A Blu-ray Gem from Criterion
The Criterion Collection 939
Released in 1946 in the UK as A Matter of Life and Death and in the US as Stairway to Heaven, this postwar film is a unique jewel of cinema that operates on many different levels and succeeds on all of them. Its creators, Michael Powell and Emeric Pressburger, who together wrote, produced, and directed it, had been approached by Jack Beddington, head of the UK Ministry of Information’s film commission, to make a movie that would soothe the frayed feelings between the UK and the US at the end of World War II. This genius partnership came up with A Matter of Life and Death, which, below its surface of romantic comedy, explores more serious matters.
As Royal Air Force pilot Peter Carter (David Niven) plummets to Earth in the flaming cockpit of his plane, he’s talking to American radio operator June (Kim Hunter), reciting poetry and guessing about an afterlife. He then bails out without a parachute -- yet somehow survives. Later, Peter finds June, and they fall in love. Their story is sweet and powerful, the actors displaying perfect chemistry.
But in an Other World -- Heaven? -- the powers that be declare that Peter’s survival was a mistake: he should have gone down with his plane and died. To retrieve the errant airman they send Conductor 71, a French aristocrat who lost his head in the French Revolution, played by a delightfully over-the-top Marius Goring. Peter protests that he’s fallen in love and therefore should be allowed to remain alive on Earth. The Other Worldly powers decide to hold a trial, in which Peter must defend his right to live.
The film is so constructed that the more supernatural elements can be taken literally, or as hallucinations caused by what was then called shell shock and is now understood as post-traumatic stress disorder -- on Earth, Peter has made the acquaintance of Dr. Reeves (a very lively Roger Livesey), a brain surgeon who believes that, to be rid of his hallucinations, Peter must go under the knife. The Earthly and Other Worldly scenarios are played against each other most successfully. In the trial, the prosecution is represented by an anti-American hero of the Revolutionary War, Abraham Farlan (Raymond Massey), who explores the differences between the British and the Americans, and concludes that they’re more alike than disparate.
At the time, the film’s special effects were legendary. The main one is the miles-long escalator between Earth and the Other World, which prompted the film’s US title. Earth and the Other World are differentiated not only by décor and special effects but by color. The scenes on Earth were filmed in gorgeously saturated three-strip Technicolor; the scenes in the Other World were shot in black and white on only partially developed Technicolor stock, which gives them a pearly luster. (In one of the funnier lines, Conductor 71 quips, “One is starved for Technicolor up there.”) The slow dissolves between color and B&W and back again are tremendously effective in contributing to the film’s fantasy aspect. According to the information in Criterion’s accompanying booklet, many hours of were required to restore these scenes properly -- the surviving footage was in bad shape.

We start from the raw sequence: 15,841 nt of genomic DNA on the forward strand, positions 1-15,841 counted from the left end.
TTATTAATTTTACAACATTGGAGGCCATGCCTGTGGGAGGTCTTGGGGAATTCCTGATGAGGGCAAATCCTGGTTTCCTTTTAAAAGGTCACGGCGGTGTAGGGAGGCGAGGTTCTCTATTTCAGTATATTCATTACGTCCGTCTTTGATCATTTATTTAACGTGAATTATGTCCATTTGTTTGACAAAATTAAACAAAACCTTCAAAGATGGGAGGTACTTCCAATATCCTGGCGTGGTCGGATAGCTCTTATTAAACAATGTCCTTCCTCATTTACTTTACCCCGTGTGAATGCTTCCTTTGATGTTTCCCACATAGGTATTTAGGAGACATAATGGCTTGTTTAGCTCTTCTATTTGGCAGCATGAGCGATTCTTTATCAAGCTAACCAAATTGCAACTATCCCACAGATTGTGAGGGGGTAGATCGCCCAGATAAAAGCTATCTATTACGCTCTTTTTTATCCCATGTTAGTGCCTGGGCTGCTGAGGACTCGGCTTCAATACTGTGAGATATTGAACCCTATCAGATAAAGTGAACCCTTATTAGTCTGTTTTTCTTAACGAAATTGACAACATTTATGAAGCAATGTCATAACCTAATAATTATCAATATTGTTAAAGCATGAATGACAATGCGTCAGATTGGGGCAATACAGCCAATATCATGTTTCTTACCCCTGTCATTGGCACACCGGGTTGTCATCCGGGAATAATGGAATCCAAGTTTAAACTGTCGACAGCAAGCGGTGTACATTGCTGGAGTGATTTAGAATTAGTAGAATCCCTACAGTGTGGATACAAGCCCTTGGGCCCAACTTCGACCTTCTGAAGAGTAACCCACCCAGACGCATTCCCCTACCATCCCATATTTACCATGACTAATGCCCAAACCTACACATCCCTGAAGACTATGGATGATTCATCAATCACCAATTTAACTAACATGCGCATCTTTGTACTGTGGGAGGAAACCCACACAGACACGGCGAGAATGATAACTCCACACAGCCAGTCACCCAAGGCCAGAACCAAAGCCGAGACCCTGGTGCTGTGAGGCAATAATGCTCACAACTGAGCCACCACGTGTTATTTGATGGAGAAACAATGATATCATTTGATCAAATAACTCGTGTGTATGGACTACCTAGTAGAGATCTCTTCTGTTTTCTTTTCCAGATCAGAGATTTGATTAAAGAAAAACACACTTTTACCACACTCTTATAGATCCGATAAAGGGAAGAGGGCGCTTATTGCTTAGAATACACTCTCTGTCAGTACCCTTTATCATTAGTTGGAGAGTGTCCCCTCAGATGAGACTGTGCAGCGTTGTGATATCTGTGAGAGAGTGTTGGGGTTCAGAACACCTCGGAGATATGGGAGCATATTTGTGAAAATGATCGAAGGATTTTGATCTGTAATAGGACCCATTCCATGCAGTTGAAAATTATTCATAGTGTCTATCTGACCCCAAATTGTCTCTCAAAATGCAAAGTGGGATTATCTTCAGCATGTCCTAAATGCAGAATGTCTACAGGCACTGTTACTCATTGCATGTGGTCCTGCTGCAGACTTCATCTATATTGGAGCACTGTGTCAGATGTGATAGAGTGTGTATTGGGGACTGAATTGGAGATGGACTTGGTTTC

Sony Pictures Entertainment did a splendid job of creating a 4K transfer, and Criterion has lovingly transferred it to BD. The color sequences are rich and full, with colors best described as vibrant. Wood tones are particularly impressive, as are the many flowers dotting the landscape. The B&W sequences are crisp and clean, as we’ve come to expect from Criterion. The restored soundtrack is very good for its age.
The bonus materials are examples of what film extras should be. An in-depth, screen-specific commentary by film scholar Ian Christie strikes just the right balance of entertainment and education. Powell’s widow, Academy Award-winning editor Thelma Schoonmaker, who has edited every Martin Scorsese film since Raging Bull, gives an exciting and loving portrait of her husband’s work that sheds great light on his methods, ideas, and techniques. Scorsese shares his own opinions of A Matter of Life and Death.
There are also documentaries on the film’s special effects and use of color saturation. A 1998 short features cinematographer Jack Cardiff reminiscing about his work on the film, his first full-length professional assignment. There’s also a curious biographical segment of The South Bank Show in which Powell is interviewed and shown in character on his various movie sets. You’ll find an interesting comparison of the damaged print with its restoration and, last but not least, an easy-to-read appreciation by Time film critic Stephanie Zacharek.
If you haven’t seen this film under either of its titles, you’ve missed one of the greatest “little” films ever made. If you have seen it, your eyes and ears will be opened wider by this ultimate transfer. Would that all films received this kind of special treatment -- but then, not all films are this special.
Be sure to watch for: Of the slow dissolves, none is more beautiful and hypnotic than the close-up on Conductor 71’s lapel flower as it slowly, miraculously turns from black-and-white to brilliant color.
. . . Rad Bennett